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Robredo shares 2018 SALN with Manila Bulletin; net worth increased by P1.2 million

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By Raymund Antonio

Vice President Leni Robredo’s net worth increased in 2018 as the amount of two items in her personal properties rose during the same period.

Vice President Leni Robredo (OVP / MANILA BULLETIN)

Vice President Leni Robredo (OVP / MANILA BULLETIN)

In the interest of transparency, the Office of the Vice President released a copy of Robredo’s Statement of Assets, Liabilities, and Net Worth (SALN) upon the request of The Manila Bulletin.

Robredo declared a net worth of P2,314,430 as of December 31, 2018, higher by P1.2 million than her 2017 net worth of P1.11 million.

Her SALN showed Robredo’s assets totaled P14,214,430 million, with her real properties worth P1,735,000 and personal properties at P12,479,430 million.

The net worth of Robredo rose due to the increase of her cash to P7,351,430 million and the amount of her prepaid insurance worth P655,000.

The value of the Vice President’s other personal properties remained unchanged such as furniture, appliances, and other equipment, P1.5 million; jewelry, P100,000; 2010 Toyota Innova, P1.12 million; and 2014 Toyota Grandia, P1.75 million.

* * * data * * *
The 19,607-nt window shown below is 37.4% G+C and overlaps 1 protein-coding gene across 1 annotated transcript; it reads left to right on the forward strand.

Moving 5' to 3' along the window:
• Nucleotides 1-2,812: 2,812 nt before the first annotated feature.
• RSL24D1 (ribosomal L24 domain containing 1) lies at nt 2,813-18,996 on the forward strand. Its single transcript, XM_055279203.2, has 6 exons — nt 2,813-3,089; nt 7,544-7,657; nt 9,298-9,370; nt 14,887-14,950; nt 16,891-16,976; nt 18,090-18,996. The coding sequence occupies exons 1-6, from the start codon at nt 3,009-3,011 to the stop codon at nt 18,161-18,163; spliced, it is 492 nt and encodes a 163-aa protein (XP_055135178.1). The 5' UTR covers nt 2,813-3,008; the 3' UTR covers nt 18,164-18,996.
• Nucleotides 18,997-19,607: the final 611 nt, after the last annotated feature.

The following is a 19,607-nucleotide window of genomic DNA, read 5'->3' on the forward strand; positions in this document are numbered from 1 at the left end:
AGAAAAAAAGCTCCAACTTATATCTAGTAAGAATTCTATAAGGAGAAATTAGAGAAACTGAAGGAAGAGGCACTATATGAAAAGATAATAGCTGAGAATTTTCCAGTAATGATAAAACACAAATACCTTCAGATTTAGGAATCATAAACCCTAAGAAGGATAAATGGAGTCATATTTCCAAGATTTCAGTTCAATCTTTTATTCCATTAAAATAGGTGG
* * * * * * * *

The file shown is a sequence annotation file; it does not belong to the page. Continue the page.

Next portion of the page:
Robredo declared eight real properties in her hometown of Naga City. These included a residential house as well as agricultural, orchard, residential, and memorial lots.

A memorial lot and a residential lot had no acquisition costs and were listed as “donations.”
The Vice President also had shares of stock in Meralco amounting to P95,000, and liabilities totaling P11.9 million based on her last year’s SALN.

Robredo listed payable loans to Estate of Marcelina Robredo, P1 million; Estate of Jose Robredo, P2 million; Jose Robredo Jr., P1.15 million; Jocelyn Austria, P2 million; Salvacion Gerona, P750,000; Pablito Chua, P1 million; Vicente Hao Chin, Jr., P2 million; and Rafael Bundoc, P2 million.

Robredo, who is the leader of the opposition, previously said that all government officials should be truthful when they declare their wealth in their SALNs.

Under Section 8 of Republic Act No. 6713 or the Code of Conduct and Ethical Standards for Public Officials and Employees, all government officials and employees are required to submit their SALNs.

They are required to submit their SALNs within 30 days after they assume office and on or before April 30 of every year.

Failure to do so would be punishable by suspension of up to six months for the first offense, and dismissal from service for the second offense.

Robredo said the same standards should be observed in the application of the law even for those occupying higher positions.

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